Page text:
Wednesday, September 29, 2010
DEAN LAWRENCE LUNT (from Hauling by Hand): "Yet another chore was making and mending trap 'heads' and bait pockets. Heads are the mesh netting made of twine that are stretched across the ends of traps and form the entrance to a trap on the side. Inside each trap, a mesh, funnel-shaped netting allows the lobster to move from the compartment with the bait to a second compartment called a "parlor." It is in the parlor that the lobster is trapped.... A common sight in island homes during the first 75 years of the 20th century was a man or woman sitting in the kitchen with a string attached to the kitchen doorknob, pulling wooden needles and cotton twine around a 'mesh board' --- a wooden block similar in shape to a harmonica --- to makes heads or pockets. Islanders sometimes held knitting bees at which eight or 10 people might gather at a house for ice cream and cake and to knit heads."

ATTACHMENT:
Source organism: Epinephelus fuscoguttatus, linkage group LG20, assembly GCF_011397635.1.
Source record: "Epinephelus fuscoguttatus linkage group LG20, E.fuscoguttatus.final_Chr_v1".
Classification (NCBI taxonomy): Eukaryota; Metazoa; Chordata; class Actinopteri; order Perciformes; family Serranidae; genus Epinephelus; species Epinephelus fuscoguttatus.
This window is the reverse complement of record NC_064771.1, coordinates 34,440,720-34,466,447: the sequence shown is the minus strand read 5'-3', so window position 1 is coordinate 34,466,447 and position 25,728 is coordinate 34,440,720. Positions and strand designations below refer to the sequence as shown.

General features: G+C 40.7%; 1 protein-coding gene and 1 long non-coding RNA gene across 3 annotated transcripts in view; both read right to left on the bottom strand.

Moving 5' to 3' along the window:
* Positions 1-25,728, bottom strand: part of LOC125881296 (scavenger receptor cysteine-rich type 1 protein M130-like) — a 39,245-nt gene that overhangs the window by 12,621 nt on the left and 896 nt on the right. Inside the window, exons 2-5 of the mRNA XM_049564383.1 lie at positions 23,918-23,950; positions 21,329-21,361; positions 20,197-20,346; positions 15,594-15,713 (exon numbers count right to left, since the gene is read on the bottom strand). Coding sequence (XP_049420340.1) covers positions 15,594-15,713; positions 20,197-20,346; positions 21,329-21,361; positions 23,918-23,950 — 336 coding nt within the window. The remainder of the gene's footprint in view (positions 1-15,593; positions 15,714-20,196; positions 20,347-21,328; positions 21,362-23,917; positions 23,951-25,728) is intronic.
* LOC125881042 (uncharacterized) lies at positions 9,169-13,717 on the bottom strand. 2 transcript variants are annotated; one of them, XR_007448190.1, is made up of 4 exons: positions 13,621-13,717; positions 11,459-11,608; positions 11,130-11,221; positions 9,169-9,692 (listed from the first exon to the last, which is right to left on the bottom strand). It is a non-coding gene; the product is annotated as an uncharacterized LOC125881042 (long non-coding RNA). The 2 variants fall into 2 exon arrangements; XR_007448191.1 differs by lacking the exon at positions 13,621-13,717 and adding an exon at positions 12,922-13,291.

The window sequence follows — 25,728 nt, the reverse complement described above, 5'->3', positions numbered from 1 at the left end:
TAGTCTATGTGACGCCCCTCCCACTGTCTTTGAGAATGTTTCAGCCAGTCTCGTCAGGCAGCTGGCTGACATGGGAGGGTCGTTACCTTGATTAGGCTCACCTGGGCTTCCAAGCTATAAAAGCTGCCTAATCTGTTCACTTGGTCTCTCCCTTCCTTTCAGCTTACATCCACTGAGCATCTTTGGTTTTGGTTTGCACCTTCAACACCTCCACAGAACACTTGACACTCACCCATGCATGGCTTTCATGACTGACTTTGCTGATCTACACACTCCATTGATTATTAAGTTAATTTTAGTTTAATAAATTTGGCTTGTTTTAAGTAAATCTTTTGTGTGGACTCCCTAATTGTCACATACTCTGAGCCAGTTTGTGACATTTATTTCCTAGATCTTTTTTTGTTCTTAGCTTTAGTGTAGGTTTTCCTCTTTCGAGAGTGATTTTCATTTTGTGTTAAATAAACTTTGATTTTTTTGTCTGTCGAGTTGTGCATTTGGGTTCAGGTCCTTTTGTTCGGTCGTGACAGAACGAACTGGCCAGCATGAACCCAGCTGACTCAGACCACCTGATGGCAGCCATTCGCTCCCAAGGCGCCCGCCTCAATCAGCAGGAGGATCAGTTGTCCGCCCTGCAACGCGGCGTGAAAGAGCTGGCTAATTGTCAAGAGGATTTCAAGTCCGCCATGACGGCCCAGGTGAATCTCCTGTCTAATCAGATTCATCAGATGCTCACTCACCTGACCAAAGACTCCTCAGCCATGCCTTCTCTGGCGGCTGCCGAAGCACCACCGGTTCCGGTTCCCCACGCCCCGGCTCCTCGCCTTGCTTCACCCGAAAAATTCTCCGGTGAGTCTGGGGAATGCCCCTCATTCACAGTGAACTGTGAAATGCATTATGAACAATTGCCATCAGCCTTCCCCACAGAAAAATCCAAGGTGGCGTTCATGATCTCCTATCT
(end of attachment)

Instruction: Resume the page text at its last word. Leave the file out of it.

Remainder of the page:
PHOTOGRAPHER'S JOURNAL: This image is from mid-September. The lobsters are in retreat to deeper, warmer waters, and lobstermen are pulling back their traps; nearest to shore come in first. Each wharf is filling with them and buoys, toggles and ropes. The lobstermen have spent their summer as I've heard them say, "Trying to outthink the lobsters." The hunt is learned from early childhood, passed from father to son and now sometimes to daughters too. I see stove pipes on many of the lobster shacks, so there is a winter routine as well. If I return in the spring I know I will see rows of scrubbed traps with ropes, buoys, and toggles neatly packaged inside in readiness for the lobsters' return.